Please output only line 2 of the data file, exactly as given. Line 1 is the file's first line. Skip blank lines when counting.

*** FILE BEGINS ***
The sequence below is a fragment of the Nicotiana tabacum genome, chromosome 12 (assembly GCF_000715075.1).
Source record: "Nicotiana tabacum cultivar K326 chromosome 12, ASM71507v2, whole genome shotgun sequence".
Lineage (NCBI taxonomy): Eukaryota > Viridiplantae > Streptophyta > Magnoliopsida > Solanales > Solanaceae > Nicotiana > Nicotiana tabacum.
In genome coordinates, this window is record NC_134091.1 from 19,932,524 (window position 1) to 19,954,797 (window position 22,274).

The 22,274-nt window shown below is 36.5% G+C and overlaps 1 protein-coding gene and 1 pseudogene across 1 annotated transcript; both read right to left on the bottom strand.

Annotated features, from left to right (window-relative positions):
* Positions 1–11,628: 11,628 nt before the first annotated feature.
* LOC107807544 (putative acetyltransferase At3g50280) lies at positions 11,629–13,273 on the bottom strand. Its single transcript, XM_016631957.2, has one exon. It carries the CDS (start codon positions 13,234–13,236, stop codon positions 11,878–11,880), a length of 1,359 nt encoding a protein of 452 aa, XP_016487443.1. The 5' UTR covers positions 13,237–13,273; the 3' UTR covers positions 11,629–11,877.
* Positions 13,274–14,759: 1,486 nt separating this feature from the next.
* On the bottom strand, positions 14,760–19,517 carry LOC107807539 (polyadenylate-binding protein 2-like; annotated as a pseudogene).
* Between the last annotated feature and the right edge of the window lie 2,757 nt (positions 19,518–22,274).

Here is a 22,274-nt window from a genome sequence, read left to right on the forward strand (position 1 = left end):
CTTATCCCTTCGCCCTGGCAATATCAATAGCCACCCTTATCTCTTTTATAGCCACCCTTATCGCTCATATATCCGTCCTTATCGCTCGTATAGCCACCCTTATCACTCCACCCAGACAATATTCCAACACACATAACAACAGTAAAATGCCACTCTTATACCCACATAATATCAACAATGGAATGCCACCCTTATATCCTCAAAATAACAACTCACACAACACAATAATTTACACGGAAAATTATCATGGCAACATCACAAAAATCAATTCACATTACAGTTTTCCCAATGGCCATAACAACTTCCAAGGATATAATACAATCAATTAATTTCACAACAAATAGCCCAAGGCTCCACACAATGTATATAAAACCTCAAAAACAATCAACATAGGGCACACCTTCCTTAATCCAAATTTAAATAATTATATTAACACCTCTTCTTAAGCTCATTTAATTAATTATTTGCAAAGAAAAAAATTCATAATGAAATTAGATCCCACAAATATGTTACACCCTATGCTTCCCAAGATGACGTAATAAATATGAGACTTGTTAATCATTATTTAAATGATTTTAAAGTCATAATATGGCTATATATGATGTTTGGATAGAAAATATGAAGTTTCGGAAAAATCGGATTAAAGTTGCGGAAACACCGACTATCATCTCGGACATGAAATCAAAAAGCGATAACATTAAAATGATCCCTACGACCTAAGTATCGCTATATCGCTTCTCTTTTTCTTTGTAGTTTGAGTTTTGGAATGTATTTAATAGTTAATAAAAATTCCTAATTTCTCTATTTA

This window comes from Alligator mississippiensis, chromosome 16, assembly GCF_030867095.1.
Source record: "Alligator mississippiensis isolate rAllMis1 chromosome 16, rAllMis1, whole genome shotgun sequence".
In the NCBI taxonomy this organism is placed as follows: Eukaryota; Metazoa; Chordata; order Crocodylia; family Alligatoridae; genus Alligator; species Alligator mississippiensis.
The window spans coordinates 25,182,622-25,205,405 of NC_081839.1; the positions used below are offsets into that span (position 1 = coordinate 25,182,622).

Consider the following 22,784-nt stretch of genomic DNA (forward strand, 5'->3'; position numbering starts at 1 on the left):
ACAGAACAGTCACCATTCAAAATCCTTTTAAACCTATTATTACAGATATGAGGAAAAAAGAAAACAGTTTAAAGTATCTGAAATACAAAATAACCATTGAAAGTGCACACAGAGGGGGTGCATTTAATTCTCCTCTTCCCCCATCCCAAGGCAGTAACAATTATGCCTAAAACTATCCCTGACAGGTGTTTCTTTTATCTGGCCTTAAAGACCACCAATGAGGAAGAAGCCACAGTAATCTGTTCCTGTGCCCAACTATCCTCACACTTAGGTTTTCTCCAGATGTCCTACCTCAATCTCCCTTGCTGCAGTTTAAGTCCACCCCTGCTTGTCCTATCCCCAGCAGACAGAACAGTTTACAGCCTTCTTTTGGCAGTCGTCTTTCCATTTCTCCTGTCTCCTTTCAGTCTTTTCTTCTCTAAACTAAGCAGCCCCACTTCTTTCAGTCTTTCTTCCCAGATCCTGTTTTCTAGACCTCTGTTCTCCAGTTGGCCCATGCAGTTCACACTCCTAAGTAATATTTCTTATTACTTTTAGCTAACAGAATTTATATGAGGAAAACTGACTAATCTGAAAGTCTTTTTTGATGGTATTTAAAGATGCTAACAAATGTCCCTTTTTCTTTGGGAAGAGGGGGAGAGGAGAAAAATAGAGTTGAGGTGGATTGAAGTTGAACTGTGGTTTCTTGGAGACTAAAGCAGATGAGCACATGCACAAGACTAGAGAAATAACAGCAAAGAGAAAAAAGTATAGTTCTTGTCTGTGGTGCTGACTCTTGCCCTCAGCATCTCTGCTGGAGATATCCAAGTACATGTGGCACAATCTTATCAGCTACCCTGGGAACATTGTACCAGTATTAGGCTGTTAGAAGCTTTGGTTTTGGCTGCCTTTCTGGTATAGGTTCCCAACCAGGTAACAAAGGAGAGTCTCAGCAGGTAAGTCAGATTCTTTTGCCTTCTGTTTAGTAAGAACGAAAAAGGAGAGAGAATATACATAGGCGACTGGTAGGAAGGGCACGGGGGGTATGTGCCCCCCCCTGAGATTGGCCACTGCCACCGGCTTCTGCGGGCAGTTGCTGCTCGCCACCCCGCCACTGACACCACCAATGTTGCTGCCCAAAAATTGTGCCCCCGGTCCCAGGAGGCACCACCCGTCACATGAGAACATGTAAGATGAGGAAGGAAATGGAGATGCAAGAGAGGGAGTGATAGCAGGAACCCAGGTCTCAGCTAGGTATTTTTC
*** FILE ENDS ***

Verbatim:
Source record: "Nicotiana tabacum cultivar K326 chromosome 12, ASM71507v2, whole genome shotgun sequence".